Bill Thompson doubted Apple's desire to sell songs without DRM. They start doing it in May, so what does he think now?
Steve Jobs does not have the halo quite yet
At Monday's press event to announce that the iTunes Music Store will be selling "premium" songs from EMI's catalogue without the copy-protection offered by the Fairplay digital rights management system, Steve Jobs noted that "some doubted Apple's sincerity when we made our proposal earlier this year... they said we had too much to lose".
That would be me, then.
In February Jobs wrote that Apple would stop using DRM "in an instant" if it could, and I was dismissive. "I don't believe him", I wrote at the time, going on to argue that "if Apple switched off Fairplay then they would probably sell a lot more songs, on which they make very little money, and a lot fewer iPods, on which they make a lot".
I also wrote that "Jobs can see which way the wind is blowing, and he can see that the record companies are finally tiring of their painful, expensive and ultimately unsatisfactory relationship with DRM", arguing that his comments were an attempt to "position Apple for this brave new world".
Well, he has proved me wrong by opening up the iTunes store to non-DRM music, and showed that I had seriously underestimated his business acumen.
He may even have done it in a way which avoids the fate of being "crushed under foot by those who really understand the music business and didn't sell their souls to the record companies back in the days when they believed in DRM" that I predicted for him in my February column.
It would be easy to be cynical and attempt to dismiss this as just another PR effort from Jobs, lining up with a weakened and desperate record company to pull a stunt that will promote EMI as it tries to sell itself.
After all EMI is only one record company among many, and the London venue for the launch might indicate that the change of heart is at least in part an attempt to defuse EU concerns about interoperability and market distortion in the online music business.
But I'd rather be positive about what was announced Monday.
EMI and Apple's action could mark the start of the endgame for music DRM, a recognition that it can't work and won't work, and I approve of this.
In an interoperable world of open music we can leave it to the market to decide which player, which store and which bands make it big, and that is a good thing.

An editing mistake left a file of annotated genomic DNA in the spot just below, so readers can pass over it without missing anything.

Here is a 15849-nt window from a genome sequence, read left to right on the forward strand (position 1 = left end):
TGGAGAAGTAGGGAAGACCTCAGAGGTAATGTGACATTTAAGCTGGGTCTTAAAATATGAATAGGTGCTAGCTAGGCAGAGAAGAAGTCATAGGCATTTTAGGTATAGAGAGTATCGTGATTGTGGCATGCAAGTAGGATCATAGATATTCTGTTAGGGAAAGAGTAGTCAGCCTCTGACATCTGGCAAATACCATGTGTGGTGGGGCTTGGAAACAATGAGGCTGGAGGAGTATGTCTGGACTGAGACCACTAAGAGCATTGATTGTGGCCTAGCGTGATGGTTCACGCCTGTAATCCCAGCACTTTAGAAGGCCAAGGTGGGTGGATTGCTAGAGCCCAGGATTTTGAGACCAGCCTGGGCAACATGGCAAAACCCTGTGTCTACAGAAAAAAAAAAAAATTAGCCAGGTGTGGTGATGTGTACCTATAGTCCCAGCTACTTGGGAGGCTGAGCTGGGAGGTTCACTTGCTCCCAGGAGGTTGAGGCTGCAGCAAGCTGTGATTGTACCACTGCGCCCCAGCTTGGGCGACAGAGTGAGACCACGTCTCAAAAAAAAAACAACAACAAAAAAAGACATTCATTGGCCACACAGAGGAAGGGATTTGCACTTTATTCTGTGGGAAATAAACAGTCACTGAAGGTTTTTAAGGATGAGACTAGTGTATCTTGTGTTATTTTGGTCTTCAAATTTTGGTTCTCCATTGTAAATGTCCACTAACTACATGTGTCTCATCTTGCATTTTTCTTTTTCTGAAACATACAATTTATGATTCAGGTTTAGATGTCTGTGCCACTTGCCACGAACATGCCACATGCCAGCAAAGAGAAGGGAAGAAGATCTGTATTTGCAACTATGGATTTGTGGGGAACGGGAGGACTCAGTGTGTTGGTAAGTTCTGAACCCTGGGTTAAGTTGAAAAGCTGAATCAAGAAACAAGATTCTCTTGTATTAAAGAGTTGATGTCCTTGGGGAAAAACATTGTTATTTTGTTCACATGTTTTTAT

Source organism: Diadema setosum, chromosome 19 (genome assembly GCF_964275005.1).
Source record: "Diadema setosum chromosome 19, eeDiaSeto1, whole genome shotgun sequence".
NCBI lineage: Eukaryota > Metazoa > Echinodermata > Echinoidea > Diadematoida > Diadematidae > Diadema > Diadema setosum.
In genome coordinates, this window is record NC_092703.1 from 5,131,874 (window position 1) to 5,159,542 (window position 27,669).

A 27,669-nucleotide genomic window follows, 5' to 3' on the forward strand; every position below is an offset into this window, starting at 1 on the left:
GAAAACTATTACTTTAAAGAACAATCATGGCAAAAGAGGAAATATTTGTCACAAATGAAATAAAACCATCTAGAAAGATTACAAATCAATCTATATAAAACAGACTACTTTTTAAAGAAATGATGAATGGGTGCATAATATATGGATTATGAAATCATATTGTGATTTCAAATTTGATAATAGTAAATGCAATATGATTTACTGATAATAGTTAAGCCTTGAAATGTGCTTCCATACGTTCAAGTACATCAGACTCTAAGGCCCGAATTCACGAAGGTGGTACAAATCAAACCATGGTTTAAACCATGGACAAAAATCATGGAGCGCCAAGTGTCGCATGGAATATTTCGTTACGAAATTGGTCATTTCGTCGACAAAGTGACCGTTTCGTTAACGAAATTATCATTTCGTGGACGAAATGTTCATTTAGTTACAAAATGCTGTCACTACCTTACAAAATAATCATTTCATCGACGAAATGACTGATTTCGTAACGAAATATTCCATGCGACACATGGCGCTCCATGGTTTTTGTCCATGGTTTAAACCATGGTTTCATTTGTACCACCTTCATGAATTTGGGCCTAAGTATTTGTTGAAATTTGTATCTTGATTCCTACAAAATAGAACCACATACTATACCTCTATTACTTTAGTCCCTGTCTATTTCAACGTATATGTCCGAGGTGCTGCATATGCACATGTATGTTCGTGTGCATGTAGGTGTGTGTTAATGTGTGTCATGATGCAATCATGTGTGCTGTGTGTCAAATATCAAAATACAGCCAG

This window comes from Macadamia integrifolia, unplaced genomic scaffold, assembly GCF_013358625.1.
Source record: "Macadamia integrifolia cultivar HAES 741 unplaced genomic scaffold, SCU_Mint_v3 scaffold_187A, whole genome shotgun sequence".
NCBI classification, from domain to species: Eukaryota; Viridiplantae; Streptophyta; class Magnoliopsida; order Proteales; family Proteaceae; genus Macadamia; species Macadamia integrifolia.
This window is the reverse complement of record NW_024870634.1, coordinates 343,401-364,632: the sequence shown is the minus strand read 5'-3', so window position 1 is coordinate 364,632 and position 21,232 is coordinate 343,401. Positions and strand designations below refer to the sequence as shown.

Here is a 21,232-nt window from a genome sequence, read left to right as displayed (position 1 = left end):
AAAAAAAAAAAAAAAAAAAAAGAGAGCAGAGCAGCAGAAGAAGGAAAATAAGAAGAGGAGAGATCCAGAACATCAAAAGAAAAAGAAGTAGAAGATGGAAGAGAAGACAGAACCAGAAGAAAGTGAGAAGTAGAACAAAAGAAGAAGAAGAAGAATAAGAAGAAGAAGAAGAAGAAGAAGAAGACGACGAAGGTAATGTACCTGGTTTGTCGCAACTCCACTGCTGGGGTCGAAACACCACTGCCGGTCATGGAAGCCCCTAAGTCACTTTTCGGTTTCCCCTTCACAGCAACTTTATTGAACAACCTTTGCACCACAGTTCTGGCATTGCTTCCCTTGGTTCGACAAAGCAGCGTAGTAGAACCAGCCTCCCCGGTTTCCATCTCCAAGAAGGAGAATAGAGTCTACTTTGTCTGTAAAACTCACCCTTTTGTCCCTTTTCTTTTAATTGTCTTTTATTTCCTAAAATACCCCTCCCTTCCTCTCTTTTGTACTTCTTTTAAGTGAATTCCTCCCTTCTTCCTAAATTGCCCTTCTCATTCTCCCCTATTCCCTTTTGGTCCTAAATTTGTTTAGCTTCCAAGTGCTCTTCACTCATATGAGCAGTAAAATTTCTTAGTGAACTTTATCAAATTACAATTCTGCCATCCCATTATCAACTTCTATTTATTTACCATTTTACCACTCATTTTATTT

I don't like DRM. I don't know anyone who has ever downloaded a music track and muttered "how nice to know that this track is copy-protected and so ensures that I don't inadvertently play it on another computer or copy it to a friend's music player".
I'm pretty sure that Steve Jobs the man - as opposed to Steve Jobs the hard-edged CEO of a major technology company - doesn't like it either.
Everything I've read and seen of Jobs leads me to respect his deal-making ability and to believe that he wants the digital revolution to triumph not falter. Of course he wants Apple to be leading the charge - it's his company - but that does not mean he will make decisions that would damage the long term growth of the networked world.
I won't go so far as to believe that DRM-free music market was the endgame when iTunes was first launched - at least, not until I see the internal e-mails - but it may well have been one of the scenarios that the people behind it considered.
I was also reminded of why Jobs matters by a sweet piece of synchronicity, because as he was appearing on stage in London I was helping my girlfriend clear out some of the technology she has been keeping in her attic.
There was a lot of old Acorn kit, a Z88, even a Mac II. But the only shiver came when she handed me a plastic bag containing an Apple II, the computer that changed the world, the computer that Steve Wozniak built and Steve Jobs sold.
If Jobs is the man to turn the music industry away from DRM then we will all owe him a massive debt of gratitude. And today, while there is still a lot of manipulation, politicking and arm-twisting to be done, we've taken a small step in the right direction.
Music sites that already offer open music may now be worried that iTunes will eat into their market share, but of course the other labels aren't going to change their policy overnight, and in a DRM-free world users will be able to buy tracks from different stores and know that they will work on their computer or portable player, just as we can buy CDs from any shop and take them home to play.
I might now celebrate by buying a tune or two of unencumbered music from Apple's store when they are available next month, even though it will be more expensive than popping down to my local discount record store and picking up a CD to rip.
Bill Thompson is an independent journalist and regular commentator on the BBC World Service programme Digital Planet.